“What can you do with an English major?” Alums answer

 

“What can you do with an English major?” Alums answer

Posted by Student Worker in News Archive 10 Mar 2011

Centre College alumni are full of sage advice, and several recently returned to their alma mater to share some wisdom with current students. On Monday, Feb. 28, four alumni joined current students to discuss the many practical uses of an English major—proving that this major is useful in a plethora of career fields.

“We wanted to show students that there are more things one can do with an English major than just teach high school or college English,” says H.W. Stodghill Jr. and Adele Stodghill Professor of English Dan Manheim. “Reading carefully, discovering patterns, making intuitive connections, expressing difficult ideas in clear terms—these are skills that are valuable to anyone in any profession.”

Speaking to current and future English majors were Rob Duncan ’00, an attorney in the Lexington U.S. Attorney’s office; Rob Edwards ’98, the Director of Public Affairs for UK Health; Jen Adkins Reynolds ’95, who does marketing in the publishing industry; and Jenny Taylor Tarter ’93, an Ob-Gyn.

During the event, these alumni shared the many ways their years at Centre—and their many English courses—paved the way for their success. Their advice, Manheim says, included that the current students should “follow your dreams, enjoy what you’re doing, don’t be afraid to study what you like studying—that sort of thing. Several had more specific, pointed information for students who contacted them after the event. It was possible to do a little networking, if anyone wanted!”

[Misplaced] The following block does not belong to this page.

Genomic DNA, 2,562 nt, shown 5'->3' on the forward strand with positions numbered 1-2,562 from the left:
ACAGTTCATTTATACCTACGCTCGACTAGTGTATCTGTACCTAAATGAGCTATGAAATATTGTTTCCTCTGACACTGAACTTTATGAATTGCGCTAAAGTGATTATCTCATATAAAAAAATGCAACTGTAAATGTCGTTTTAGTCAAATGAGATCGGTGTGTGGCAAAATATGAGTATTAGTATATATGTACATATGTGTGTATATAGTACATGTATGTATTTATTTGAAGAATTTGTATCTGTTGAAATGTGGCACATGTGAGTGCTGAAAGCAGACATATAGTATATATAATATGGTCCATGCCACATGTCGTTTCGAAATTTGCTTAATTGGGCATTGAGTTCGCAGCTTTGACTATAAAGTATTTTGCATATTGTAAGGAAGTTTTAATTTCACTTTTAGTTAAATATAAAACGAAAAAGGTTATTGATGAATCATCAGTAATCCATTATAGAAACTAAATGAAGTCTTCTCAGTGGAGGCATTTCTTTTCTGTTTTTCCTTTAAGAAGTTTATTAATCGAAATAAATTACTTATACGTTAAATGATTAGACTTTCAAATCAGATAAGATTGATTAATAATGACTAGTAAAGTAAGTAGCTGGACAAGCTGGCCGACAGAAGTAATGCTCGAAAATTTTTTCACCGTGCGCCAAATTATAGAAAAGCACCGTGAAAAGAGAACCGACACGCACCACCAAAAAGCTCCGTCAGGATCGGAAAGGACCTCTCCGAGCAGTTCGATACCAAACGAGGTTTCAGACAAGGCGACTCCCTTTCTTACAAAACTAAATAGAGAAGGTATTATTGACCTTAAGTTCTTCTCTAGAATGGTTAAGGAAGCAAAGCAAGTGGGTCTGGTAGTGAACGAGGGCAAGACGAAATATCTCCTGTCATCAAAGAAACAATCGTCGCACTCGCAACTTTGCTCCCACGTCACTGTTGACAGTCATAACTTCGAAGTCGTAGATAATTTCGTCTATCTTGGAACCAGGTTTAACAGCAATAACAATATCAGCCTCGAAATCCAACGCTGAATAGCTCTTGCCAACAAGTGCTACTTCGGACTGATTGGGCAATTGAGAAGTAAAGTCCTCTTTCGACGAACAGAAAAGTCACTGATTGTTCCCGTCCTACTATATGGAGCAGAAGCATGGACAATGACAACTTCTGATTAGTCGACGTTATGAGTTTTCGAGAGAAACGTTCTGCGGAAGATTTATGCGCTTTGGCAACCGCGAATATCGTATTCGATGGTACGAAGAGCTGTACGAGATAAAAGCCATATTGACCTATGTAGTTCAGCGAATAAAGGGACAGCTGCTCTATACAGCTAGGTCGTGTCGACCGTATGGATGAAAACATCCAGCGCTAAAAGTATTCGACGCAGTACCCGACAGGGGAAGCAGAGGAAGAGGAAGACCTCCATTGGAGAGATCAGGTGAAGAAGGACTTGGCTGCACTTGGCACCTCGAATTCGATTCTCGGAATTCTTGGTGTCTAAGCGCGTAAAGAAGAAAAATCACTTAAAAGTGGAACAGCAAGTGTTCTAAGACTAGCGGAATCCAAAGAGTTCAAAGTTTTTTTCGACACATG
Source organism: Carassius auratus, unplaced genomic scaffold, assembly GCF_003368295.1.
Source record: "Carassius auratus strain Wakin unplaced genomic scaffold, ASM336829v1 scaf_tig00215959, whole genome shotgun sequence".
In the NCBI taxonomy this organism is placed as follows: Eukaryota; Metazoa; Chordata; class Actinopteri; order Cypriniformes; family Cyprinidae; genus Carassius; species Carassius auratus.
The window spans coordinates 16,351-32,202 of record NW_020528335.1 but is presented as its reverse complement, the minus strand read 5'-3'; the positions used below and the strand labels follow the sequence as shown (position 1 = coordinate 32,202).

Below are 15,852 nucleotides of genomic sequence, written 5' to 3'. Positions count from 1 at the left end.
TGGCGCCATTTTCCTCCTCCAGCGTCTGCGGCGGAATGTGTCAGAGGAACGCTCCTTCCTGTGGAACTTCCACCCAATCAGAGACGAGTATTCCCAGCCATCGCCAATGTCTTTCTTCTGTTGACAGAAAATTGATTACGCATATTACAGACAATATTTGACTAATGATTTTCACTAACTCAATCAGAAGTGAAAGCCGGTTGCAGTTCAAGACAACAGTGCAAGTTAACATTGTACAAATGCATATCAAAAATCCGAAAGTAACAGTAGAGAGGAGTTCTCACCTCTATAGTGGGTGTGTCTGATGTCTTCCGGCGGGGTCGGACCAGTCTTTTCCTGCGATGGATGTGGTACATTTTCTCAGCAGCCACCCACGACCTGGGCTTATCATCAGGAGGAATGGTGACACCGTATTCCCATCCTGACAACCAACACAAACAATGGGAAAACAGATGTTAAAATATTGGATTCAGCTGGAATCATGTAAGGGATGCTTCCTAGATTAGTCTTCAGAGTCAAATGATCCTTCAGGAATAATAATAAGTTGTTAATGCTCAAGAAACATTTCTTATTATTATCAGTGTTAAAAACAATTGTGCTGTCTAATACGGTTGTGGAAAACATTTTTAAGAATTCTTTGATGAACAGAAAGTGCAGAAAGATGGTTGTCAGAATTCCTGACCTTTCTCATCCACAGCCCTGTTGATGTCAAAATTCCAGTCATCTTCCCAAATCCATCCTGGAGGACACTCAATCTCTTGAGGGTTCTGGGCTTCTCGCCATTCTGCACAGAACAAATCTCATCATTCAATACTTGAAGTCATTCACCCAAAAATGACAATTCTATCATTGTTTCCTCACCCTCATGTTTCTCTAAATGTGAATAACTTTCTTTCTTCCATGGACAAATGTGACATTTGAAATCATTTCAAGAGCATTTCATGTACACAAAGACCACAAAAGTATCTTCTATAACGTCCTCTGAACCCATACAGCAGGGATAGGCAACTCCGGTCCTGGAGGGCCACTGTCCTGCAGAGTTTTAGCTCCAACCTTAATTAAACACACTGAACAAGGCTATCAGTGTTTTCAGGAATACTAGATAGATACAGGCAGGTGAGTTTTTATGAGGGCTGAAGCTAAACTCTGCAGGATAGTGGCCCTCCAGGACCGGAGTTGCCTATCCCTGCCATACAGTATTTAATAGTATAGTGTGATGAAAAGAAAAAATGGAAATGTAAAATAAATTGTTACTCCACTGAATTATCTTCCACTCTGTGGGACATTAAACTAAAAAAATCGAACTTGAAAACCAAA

Manheim adds that “what struck me most about the event was the way none of the speakers, not even the physician, felt any discontinuity between what they had studied in college and what they were doing with their lives. As Jenny Tarter said, paying careful attention to what people say is something she does every day. Reading literature doesn’t have to be seen as an indulgence of highly verbal people; it’s at the heart of living well and working well, whatever the profession in which you discover your most deeply satisfying life.”

Centre’s English department hopes to hold a similar event in the future.

“Providing an opportunity for students to meet outstanding alums who are successful in fields that don’t have an obvious connection to their college major is a good thing not just for the English major,” Manheim says, “but for how we all perceive the liberal arts. It’s not about training—it’s about learning how to think and write and reason and understand people.”

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